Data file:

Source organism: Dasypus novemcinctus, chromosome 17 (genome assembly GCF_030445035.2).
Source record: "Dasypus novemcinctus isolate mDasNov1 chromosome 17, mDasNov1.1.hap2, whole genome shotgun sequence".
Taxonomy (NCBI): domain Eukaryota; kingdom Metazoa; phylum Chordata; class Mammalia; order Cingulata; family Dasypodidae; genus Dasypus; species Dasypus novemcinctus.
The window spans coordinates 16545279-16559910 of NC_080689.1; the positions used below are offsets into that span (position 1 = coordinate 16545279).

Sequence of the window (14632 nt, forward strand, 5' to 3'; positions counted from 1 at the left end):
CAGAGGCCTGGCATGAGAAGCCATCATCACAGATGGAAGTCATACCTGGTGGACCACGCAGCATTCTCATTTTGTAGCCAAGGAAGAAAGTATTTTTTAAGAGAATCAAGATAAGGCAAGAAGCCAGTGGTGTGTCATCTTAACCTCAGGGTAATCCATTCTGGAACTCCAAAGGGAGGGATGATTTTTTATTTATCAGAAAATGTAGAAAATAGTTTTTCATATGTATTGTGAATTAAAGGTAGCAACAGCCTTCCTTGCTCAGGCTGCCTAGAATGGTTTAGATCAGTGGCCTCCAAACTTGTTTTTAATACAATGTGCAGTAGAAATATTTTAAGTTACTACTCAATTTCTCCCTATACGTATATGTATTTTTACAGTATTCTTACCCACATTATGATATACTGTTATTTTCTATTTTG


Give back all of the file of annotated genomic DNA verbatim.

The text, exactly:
Source organism: Dasypus novemcinctus, chromosome 17 (genome assembly GCF_030445035.2).
Source record: "Dasypus novemcinctus isolate mDasNov1 chromosome 17, mDasNov1.1.hap2, whole genome shotgun sequence".
Taxonomy (NCBI): domain Eukaryota; kingdom Metazoa; phylum Chordata; class Mammalia; order Cingulata; family Dasypodidae; genus Dasypus; species Dasypus novemcinctus.
The window spans coordinates 16545279-16559910 of NC_080689.1; the positions used below are offsets into that span (position 1 = coordinate 16545279).

Sequence of the window (14632 nt, forward strand, 5' to 3'; positions counted from 1 at the left end):
CAGAGGCCTGGCATGAGAAGCCATCATCACAGATGGAAGTCATACCTGGTGGACCACGCAGCATTCTCATTTTGTAGCCAAGGAAGAAAGTATTTTTTAAGAGAATCAAGATAAGGCAAGAAGCCAGTGGTGTGTCATCTTAACCTCAGGGTAATCCATTCTGGAACTCCAAAGGGAGGGATGATTTTTTATTTATCAGAAAATGTAGAAAATAGTTTTTCATATGTATTGTGAATTAAAGGTAGCAACAGCCTTCCTTGCTCAGGCTGCCTAGAATGGTTTAGATCAGTGGCCTCCAAACTTGTTTTTAATACAATGTGCAGTAGAAATATTTTAAGTTACTACTCAATTTCTCCCTATACGTATATGTATTTTTACAGTATTCTTACCCACATTATGATATACTGTTATTTTCTATTTTG